Brown honed his cooking talent early, learning from his mother and his grandmother (both of whom have appeared on “Good Eats”). He later parlayed his talent as a way to get dates in college. After graduating from the University of Georgia with a degree in theater, Brown worked as a cinematographer and video director for about a decade. He spent his time between shoots watching cooking shows and concluded they were “dull and uninformative.” Tired of hearing him complain, Brown's wife, DeAnna, suggested that he do something about it. They moved to Vermont so Brown could attend the New England Culinary Institute (NECI), in Montpelier, where he graduated in 1997. Equipped with both the technical and culinary know-how, Brown wrote two scripts: “Steak Your Claim” and “This Spud’s For You.” The series was picked up by Food Network in 1999.
The catalog of his accomplishments is fairly extensive; most notably, Brown was named 2004 Cooking Teacher of the Year by Bon Appétit magazine and won a 2006 Peabody Award. He’s also the author of three books: “I’m Just Here for the Food,” which won a James Beard Award in 2003; “I’m Just Here for More Food”; and “Alton Brown’s Gear for Your Kitchen,” in which he pays tribute to his love of gadgets.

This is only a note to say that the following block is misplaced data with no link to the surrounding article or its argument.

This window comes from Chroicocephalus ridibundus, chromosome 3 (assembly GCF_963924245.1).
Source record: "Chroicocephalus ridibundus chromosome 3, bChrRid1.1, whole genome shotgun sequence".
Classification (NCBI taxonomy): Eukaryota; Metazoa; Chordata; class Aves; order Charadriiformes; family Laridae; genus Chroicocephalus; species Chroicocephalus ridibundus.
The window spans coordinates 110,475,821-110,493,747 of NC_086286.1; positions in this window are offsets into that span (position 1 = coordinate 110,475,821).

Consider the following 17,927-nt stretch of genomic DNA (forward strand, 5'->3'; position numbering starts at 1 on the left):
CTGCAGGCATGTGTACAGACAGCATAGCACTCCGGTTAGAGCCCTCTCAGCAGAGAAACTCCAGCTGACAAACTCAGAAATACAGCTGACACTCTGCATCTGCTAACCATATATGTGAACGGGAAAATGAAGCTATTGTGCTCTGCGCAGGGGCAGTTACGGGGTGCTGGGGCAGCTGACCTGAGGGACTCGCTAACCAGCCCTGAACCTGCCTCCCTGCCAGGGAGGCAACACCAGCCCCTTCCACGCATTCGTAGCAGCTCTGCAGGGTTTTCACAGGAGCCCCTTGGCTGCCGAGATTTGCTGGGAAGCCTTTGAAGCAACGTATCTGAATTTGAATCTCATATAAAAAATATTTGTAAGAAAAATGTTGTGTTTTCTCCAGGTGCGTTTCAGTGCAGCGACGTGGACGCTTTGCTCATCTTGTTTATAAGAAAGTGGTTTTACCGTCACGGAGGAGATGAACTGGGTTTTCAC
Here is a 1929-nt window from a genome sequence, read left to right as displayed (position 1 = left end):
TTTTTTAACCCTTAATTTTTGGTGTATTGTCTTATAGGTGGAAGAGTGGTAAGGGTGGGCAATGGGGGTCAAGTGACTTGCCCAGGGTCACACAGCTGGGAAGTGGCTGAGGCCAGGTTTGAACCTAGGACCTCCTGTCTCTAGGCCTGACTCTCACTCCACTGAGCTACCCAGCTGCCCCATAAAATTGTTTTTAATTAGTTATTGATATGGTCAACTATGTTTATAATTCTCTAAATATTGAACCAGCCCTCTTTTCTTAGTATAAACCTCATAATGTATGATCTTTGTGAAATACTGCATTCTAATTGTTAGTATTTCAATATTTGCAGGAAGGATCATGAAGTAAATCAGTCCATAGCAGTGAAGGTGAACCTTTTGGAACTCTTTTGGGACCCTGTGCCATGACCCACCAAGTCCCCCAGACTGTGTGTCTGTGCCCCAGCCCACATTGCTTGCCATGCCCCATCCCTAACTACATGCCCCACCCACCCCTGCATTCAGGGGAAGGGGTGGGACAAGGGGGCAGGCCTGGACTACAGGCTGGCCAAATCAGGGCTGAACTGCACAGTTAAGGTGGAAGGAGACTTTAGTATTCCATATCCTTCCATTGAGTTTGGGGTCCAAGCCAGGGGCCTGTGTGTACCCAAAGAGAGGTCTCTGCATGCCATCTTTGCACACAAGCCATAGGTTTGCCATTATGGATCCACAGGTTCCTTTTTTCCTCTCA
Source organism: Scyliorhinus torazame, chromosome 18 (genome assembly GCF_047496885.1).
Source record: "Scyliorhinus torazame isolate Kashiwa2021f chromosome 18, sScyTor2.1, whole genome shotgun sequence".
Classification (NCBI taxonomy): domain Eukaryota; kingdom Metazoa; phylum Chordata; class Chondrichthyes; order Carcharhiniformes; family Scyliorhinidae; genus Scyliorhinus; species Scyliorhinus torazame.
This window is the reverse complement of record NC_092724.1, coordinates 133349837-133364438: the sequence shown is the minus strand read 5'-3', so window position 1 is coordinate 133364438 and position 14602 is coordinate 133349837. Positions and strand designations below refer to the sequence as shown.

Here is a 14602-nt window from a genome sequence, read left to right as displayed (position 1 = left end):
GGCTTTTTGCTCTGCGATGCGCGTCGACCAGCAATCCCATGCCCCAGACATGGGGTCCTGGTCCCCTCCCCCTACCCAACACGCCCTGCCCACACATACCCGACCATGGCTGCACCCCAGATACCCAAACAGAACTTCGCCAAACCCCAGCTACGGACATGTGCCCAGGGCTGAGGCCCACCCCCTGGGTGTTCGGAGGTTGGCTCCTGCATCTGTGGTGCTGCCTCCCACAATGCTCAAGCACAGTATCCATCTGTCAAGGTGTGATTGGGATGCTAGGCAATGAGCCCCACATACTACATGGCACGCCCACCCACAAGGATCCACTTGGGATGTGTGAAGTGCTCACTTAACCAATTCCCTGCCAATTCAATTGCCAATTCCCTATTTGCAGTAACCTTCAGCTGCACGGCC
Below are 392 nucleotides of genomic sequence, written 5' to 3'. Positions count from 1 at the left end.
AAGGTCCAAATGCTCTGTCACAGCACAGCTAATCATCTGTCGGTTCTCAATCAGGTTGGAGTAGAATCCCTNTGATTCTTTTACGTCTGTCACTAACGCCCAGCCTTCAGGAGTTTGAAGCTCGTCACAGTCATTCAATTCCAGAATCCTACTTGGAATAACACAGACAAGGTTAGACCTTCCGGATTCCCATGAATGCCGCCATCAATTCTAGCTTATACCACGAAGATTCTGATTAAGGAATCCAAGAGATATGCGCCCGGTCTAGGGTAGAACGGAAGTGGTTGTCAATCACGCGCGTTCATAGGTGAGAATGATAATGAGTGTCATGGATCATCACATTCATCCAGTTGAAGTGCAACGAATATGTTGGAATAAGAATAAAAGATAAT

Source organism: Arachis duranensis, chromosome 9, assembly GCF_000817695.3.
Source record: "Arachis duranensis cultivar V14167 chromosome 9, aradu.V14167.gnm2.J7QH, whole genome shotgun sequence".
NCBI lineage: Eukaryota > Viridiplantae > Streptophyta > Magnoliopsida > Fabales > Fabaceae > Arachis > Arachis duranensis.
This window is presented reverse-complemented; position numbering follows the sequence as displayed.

Brown has a sincere, enthusiastic appreciation for knowledge. He says that learning the science behind cooking made him a better cook and “a smarter person.” The science he learned at NECI was cursory. He frustrated most of his instructors because he continually asked why specific processes had the effects they did. A lot of times, he says, his instructors didn’t have the answers because they didn’t view them as relevant to the mission of becoming a cook.
In his search for answers, Brown says he read a lot of science journals and needed a dictionary just to understand what he was reading. Some journals he would simply give up on because he didn’t have the math background to understand them. “It’s certainly tough when you suddenly want to make science a very big part of your world late in life,” he says. “I didn’t have a brilliant teacher to turn to or a really great academic library. I had to chisel the information out of public libraries.”
Brown considers cooking the ultimate applied science because everything relates to chemistry, biology, or physics. “Cooking is a switchboard to everything. There is nothing about human existence that doesn’t tap into food or that doesn’t pass through food. I’ve gone into biology classes where we dissected a chicken instead of a fetal pig. Why? Because you’ll see it again. Knowing how to cut up a chicken actually matters. When will you see a fetal pig again?”